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Design Curve Construction Based on Tolerance Limit Concept

[+] Author Affiliations
Zhigang Wei, Limin Luo, Burt Lin, Dmitri Konson

Tenneco, Inc., Grass Lake, MI

Bilal Dogan

EPRI, Charlotte, NC

Paper No. PVP2012-78233, pp. 779-788; 10 pages
  • ASME 2012 Pressure Vessels and Piping Conference
  • Volume 3: Design and Analysis
  • Toronto, Ontario, Canada, July 15–19, 2012
  • Conference Sponsors: Pressure Vessels and Piping Division
  • ISBN: 978-0-7918-5502-7
  • Copyright © 2012 by ASME


The design curves, such as fatigue design S-N curves, required in engineering designs, are usually constructed by analyzing test data, which often exhibit large scatter. There are many methods available to construct a design curve and many of these methods, with varying degrees of conservativeness, accuracy, and simplicity, have been adopted by engineering standards, codes and guidelines, such as the ASME and ASTM codes and standards. However, to meet the increasing engineering demands, a simplified, user friendly engineering method with rigorous mathematical and physical basis is still urgently needed to accurately manage the margin of safety on one hand and decrease the cost on the other hand.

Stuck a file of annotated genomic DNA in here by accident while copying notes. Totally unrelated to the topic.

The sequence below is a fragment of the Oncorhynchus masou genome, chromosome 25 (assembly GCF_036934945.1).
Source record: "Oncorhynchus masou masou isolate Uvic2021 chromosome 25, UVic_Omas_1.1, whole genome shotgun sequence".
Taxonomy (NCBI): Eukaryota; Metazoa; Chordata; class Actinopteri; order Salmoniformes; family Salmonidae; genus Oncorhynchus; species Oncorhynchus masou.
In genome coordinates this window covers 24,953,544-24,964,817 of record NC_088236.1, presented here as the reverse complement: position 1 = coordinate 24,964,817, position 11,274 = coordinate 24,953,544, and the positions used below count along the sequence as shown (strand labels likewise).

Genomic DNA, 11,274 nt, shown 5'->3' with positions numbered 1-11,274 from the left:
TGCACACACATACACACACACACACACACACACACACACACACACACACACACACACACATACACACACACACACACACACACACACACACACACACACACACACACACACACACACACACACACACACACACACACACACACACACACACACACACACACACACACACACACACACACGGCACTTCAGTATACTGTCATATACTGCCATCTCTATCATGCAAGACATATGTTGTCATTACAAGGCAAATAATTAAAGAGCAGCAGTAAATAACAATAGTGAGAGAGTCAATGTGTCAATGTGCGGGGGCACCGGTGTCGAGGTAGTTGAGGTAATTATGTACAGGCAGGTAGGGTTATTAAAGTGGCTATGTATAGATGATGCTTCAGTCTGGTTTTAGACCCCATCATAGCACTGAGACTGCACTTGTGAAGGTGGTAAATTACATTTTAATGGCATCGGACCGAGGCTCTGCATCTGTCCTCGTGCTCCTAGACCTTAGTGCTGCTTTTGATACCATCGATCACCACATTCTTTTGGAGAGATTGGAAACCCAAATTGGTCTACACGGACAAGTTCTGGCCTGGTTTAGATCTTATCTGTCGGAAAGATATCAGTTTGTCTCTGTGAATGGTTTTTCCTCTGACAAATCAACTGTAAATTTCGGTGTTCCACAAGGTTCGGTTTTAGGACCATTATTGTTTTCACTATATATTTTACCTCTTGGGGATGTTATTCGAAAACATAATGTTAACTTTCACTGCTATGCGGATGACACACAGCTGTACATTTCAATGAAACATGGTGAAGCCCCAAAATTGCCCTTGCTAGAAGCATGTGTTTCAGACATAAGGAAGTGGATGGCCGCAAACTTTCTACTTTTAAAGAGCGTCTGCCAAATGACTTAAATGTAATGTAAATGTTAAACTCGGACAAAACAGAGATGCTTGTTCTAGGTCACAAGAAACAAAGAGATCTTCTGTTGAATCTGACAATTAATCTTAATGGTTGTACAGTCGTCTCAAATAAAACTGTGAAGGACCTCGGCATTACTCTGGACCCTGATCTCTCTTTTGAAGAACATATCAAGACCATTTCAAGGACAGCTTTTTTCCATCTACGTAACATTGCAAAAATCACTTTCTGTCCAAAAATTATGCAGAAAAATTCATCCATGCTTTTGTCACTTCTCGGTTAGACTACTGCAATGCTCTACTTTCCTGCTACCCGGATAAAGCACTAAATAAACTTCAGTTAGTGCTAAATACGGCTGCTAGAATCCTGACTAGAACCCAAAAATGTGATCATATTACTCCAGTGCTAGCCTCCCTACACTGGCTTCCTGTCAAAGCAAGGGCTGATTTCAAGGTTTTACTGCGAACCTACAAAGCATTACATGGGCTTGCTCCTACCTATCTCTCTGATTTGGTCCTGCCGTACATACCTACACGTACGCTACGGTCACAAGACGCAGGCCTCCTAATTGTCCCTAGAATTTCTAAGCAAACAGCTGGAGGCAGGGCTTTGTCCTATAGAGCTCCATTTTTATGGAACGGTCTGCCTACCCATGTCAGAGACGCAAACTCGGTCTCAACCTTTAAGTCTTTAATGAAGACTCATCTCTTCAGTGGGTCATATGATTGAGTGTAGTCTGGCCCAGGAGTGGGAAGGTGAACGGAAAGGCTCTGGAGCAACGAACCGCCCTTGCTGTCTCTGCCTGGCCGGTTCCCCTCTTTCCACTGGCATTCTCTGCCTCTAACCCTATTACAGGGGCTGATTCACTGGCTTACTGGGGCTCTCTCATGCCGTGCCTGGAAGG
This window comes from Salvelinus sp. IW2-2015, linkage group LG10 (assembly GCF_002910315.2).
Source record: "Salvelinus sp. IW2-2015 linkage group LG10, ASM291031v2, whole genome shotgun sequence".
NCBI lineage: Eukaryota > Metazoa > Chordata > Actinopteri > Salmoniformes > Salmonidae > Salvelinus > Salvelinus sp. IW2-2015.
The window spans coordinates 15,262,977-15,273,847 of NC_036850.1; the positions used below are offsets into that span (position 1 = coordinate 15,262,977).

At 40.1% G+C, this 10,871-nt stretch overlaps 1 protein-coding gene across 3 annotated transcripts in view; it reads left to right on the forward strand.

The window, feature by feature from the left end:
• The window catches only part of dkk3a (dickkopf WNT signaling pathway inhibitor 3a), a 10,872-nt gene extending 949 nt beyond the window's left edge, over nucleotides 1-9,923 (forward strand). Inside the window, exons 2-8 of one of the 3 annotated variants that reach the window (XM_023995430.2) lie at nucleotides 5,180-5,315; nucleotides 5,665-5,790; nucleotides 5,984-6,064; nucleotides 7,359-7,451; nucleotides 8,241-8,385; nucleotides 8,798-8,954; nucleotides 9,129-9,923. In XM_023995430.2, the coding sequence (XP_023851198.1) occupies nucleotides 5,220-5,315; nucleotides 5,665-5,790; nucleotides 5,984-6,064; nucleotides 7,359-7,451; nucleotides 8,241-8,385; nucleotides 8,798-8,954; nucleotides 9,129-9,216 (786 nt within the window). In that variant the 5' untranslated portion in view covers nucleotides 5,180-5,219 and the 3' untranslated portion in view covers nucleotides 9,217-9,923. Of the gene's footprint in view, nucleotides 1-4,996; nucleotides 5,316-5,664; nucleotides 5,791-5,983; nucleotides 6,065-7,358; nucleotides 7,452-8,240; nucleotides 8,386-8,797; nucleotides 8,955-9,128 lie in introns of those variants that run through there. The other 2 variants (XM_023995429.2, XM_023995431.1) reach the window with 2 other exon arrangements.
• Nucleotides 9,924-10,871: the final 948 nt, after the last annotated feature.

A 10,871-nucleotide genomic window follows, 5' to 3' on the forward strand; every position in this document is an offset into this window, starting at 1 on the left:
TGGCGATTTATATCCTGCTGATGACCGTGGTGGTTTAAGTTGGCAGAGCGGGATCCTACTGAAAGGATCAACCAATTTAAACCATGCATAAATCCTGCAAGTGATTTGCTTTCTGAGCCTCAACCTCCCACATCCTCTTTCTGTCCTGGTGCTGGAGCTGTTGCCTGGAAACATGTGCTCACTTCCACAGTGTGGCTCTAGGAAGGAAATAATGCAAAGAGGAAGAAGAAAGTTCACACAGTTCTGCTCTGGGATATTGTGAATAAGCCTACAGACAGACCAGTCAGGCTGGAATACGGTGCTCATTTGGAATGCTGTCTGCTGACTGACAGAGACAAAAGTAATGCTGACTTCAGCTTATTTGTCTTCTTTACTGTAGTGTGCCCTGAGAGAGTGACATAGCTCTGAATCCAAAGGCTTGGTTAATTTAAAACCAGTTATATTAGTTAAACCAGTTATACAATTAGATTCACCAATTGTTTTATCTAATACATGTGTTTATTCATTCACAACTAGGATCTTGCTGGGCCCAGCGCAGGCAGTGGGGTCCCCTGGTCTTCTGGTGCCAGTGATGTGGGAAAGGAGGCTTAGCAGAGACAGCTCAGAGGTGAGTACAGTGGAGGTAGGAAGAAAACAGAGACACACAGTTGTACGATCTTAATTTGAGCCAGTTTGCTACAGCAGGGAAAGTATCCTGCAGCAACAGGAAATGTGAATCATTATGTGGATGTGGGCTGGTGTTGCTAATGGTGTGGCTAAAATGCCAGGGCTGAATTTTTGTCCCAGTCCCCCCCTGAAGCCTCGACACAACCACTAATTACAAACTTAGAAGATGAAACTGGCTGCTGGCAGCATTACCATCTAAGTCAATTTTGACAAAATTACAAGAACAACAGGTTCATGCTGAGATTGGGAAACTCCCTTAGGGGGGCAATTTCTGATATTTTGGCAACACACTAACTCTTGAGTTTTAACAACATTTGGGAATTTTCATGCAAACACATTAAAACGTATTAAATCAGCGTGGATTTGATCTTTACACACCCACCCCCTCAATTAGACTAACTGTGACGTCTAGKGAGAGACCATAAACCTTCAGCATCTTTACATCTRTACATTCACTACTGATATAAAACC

In this paper the current engineering practices for constructing a design curve is reviewed. It is followed by the tolerance limit concept for general regression cases, because of its capability to relate the design curve to sample size, probability, and confidence level. A simple approximate solution is derived for Owen’s tolerance limit approach, which previously could be solved only with a very complex procedure. Finally, recognizing the physical unsoundness of the hyperbolic shape of the design curves constructed with the Owen’s tolerance limit approach, a new simple design curve construction method is proposed based on the “equal partition principle”. The predicted results from the new method are compared with that of other methods and the advantage of the proposed procedure over other methods is demonstrated with several worked examples. Linear design curve construction with heteroscedastic characteristics (variable variance) and nonlinear design curve are also discussed.

Copyright © 2012 by ASME
Topics: Construction , Design



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